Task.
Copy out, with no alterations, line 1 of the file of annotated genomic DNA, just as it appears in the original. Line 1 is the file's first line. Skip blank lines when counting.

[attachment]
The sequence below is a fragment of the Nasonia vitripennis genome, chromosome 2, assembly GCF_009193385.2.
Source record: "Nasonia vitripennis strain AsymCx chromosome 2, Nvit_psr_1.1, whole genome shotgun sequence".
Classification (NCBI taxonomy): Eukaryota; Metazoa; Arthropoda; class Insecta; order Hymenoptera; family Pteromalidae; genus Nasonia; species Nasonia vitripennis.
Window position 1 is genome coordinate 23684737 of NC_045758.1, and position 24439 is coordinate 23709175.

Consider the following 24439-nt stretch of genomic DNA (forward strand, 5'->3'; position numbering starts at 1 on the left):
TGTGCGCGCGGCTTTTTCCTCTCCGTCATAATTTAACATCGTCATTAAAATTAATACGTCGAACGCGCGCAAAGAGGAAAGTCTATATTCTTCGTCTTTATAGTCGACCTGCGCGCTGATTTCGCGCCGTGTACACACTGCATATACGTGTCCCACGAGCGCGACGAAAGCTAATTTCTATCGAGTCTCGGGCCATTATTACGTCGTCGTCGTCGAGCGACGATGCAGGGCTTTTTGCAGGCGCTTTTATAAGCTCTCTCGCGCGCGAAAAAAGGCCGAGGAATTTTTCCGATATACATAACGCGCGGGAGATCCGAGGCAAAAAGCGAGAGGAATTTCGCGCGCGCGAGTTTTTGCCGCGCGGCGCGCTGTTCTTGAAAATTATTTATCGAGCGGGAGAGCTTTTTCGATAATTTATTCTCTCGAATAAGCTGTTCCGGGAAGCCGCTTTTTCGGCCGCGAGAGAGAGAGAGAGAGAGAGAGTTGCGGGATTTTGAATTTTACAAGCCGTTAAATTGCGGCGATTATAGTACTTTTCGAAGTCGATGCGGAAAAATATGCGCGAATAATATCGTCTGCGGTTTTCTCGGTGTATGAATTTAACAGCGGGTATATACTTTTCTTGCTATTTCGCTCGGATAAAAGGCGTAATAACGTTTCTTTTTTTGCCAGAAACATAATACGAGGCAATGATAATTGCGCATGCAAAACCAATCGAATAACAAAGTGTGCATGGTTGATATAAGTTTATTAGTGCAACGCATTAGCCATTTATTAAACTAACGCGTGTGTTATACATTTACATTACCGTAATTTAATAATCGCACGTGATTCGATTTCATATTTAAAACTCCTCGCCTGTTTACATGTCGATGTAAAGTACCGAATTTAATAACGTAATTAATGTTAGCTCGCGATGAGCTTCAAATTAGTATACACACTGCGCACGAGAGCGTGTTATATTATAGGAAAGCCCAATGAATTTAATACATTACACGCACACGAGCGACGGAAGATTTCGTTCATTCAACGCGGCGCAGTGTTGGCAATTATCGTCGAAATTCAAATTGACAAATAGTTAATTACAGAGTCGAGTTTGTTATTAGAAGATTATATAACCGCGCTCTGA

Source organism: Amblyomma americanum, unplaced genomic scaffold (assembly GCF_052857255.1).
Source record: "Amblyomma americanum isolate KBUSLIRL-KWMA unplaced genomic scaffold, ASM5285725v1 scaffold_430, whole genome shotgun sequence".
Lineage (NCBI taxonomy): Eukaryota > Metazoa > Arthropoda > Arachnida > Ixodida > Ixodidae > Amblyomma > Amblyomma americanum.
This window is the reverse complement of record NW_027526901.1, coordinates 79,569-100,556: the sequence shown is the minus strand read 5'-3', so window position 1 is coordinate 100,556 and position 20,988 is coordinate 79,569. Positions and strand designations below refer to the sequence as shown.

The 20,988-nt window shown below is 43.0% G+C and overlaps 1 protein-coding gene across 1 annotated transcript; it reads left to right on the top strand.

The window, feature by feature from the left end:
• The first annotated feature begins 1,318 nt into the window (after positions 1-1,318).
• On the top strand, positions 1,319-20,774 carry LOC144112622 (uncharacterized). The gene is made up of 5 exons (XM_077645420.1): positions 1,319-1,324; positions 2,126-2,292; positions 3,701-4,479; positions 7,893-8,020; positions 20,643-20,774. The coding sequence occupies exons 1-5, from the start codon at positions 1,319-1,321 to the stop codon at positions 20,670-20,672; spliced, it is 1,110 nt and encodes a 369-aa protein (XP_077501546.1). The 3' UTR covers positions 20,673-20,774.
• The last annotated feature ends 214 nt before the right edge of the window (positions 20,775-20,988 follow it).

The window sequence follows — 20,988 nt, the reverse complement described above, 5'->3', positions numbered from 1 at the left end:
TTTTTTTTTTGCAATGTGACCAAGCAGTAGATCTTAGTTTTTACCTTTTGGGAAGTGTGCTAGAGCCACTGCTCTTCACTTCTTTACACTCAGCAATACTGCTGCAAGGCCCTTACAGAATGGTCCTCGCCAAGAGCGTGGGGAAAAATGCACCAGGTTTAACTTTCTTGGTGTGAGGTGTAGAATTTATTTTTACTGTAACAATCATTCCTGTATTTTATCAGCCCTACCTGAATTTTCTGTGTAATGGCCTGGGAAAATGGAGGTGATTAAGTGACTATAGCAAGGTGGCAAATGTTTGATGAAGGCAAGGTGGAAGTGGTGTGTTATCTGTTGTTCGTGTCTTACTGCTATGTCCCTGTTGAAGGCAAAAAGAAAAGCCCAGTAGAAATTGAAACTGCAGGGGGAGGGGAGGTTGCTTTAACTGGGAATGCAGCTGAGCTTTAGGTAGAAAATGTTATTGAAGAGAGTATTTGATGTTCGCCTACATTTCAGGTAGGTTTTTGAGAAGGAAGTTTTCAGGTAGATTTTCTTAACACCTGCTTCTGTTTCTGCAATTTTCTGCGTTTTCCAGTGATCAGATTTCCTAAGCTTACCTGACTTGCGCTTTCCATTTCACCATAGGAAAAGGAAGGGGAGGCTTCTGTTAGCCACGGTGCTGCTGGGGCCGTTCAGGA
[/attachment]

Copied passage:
The sequence below is a fragment of the Nasonia vitripennis genome, chromosome 2, assembly GCF_009193385.2.